The Hermitian reference article from the English Wikipedia on 24-Jul-2004 (provided by Fixed Reference: snapshots of Wikipedia from wikipedia.org)

# Hermitian

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A number of mathematical entities are named Hermitian, after the mathematician Charles Hermite. In this article we discuss the term Hermitian as used in operator and matrix theory to refer to a certain kind of operator (or matrix). We also discuss a number of related concepts including symmetric and self-adjoint unbounded operators. We also warn the reader that there is a range of conflicting terminology in use in the literature generally and in Wikipedia in particular.

A Hermitian matrix (or self-adjoint matrix) is a square matrix with complex entries so that the matrix is equal to its own conjugate transpose - that is, if the element in the ith row and jth column is equal to the complex conjugate of the element in the jth row and ith column, for all indices i and j:

For example,
is a hermitian matrix.

Every Hermitian matrix is normal, and the finite-dimensional spectral theorem applies. It says that any Hermitian matrix can be diagonalized by a unitary matrix, and that the resulting diagonal matrix has only real entries. This means that all eigenvaluess of a Hermitian matrix are real, and, moreover, eigenvectors with distinct eigenvalues are orthogonal. It is possible to find an orthonormal basis of Cn consisting only of eigenvectors.

If the eigenvalues of a Hermitian matrix are all positive, then the matrix is positive definite. Matrix theorists sometimes refer to real Hermitian matrices as symmetric matrices, since indeed they are symmetric with respect to the diagonal.

## Symmetric and Hermitian operators

For preliminaries see Hilbert space. A partially defined linear operator A on a Hilbert space H is called symmetric iff

for all elements x and y in the domain of A. This usage is fairly standard in the functional analysis literature.

By the Hellinger-Toeplitz theorem, a symmetric everywhere defined operators is bounded.

Bounded symmetric operators are also called Hermitian.

This definition agrees with the one given above if we take as H the Hilbert space Cn with the standard dot product and interpret a square matrix as a linear operator on this Hilbert space. It is however much more general as there are important infinite-dimensional Hilbert spaces.

The spectrum of any Hermitian operator is real; in particular all its eigenvalues are real.

A version of the spectral theorem also applies to Hermitian operators; while the eigenvectors corresponding to different eigenvalues are orthogonal, in general it is not true that the Hilbert space H admits an orthonormal basis consisting only of eigenvectors of the operator. In fact, Hermitian operators need not have any eigenvalues or eigenvectors at all.

Example. Consider the complex Hilbert space L2[0,1] and the differential operator A = d2 / dx2, defined on the subspace consisting of all differentiable functions f : [0,1] → C with f(0) = f(1) = 0. Then integration by parts easily proves that A is symmetric. Its eigenfunctions are the sinusoids sin(nπx) for n = 1,2,..., with the real eigenvalues n2π2; the well-known orthogonality of the sine functions follows as a consequence of the property of being symmetric.

Given a densely defined linear operator A on H, its adjoint ''A'\'* is defined as follows:

is a continuous linear functional on H.

This vector z is defined to be A* x.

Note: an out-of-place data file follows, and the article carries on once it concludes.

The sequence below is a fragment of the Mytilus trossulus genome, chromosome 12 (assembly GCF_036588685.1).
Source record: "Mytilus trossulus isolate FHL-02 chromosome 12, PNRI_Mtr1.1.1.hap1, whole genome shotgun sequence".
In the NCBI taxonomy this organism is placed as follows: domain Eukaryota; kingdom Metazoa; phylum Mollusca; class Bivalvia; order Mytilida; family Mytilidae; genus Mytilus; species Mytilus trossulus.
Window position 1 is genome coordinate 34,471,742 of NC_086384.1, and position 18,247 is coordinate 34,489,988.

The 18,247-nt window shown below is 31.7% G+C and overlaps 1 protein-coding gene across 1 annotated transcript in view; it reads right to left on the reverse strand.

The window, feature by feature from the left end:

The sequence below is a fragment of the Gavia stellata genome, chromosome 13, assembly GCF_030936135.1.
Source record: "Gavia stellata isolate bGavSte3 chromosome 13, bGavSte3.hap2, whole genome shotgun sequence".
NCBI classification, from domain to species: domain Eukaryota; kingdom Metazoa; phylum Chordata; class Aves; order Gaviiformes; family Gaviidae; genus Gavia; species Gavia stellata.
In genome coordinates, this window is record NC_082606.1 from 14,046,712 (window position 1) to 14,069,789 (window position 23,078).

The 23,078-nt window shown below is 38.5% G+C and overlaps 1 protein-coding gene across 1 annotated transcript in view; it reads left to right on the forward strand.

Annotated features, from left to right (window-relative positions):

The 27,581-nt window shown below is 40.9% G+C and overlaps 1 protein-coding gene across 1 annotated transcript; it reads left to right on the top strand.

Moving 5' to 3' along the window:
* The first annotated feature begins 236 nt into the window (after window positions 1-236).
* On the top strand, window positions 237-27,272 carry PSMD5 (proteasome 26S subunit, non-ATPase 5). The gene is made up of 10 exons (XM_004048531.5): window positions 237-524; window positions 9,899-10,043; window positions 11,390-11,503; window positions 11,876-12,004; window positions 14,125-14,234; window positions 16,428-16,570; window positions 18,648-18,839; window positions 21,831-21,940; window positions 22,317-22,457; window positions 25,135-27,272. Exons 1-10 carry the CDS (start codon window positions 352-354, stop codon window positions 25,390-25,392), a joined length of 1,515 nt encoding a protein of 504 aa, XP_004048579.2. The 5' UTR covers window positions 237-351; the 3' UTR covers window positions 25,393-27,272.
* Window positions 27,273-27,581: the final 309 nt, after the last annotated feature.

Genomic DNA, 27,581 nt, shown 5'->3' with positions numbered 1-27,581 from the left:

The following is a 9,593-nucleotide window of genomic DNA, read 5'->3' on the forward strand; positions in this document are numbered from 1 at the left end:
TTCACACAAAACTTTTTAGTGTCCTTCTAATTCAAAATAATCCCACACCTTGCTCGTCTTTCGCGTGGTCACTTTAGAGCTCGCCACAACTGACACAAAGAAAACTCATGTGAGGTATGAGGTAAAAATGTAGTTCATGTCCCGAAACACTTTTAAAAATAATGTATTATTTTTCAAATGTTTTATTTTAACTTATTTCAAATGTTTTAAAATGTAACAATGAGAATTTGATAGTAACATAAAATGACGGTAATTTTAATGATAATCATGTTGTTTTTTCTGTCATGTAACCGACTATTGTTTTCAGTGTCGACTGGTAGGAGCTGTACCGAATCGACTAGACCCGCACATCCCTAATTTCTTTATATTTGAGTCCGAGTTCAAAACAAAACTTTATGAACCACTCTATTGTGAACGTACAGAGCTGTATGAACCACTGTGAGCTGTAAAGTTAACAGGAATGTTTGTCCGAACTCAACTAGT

The following is an alternate characterization of symmetric operator: A densely defined operator A is symmetric iff

An operator A is self-adjoint iff A = A*.

Example. Consider the complex Hilbert space L2(R), and the operator which multiplies a given function by x:

It is defined on the space of all L2 functions for which the right-hand-side is square-integrable. A is a symmetric operator without any eigenvalues and eigenfunctions. In fact the operator is self-adjoint.

As we will show later, self-adjoint operators have very important spectral properties; they are in fact multiplication operators on general measure spaces.

## Extensions of symmetric operators

If an operator A on the Hilbert space H is symmetric, when does it have self-adjoint extensions? The answer is provided by the Cayley transform of a self adjoint operator and the deficiency indices.

Theorem. Suppose A is a symmetric operator. Then there is a unique partial defined operator linear

such that

W(A) is isometric on its domain. Moreover, the range of 1 - W(A) is dense in H.

Conversely, given any partially defined operator U which is isometric on its domain (which is not necessarily closed) and such that 1 - U is dense, there is a (unique) densely defined symmetric operator S(U) such that

The mappings W and S are inverses of each other.

The mapping W is called the Cayley transform. It associates a partial defined isometry to any symmetric densely-defined operator. Note that the mappings W and S are monotone. This means that if B is a symmetric operator that extends the densely defined symmetric operator A, then W(B) extends W(A), and similarly for S.

Theorem. A necessary and sufficient condition A be self-adjoint is that its Cayley transform W(A) be unitary.

This gives a necessary and sufficent condition for A to have a self-adjoint extension:

Theorem. A necessary and sufficient condition A have a self adjoint extension is that W(A) have a unitary extension.

A partially defined isometric operator V on a Hilbert space H has a unique isometric extension to the norm closure of dom(V). A partially defined isometric operator with closed domain is called a partial isometry.

Given a partial isometry V, the deficiency indices of V are defined as follows:

Theorem. A partial isometry V has a unitary extension iff the deficiency indices are identical.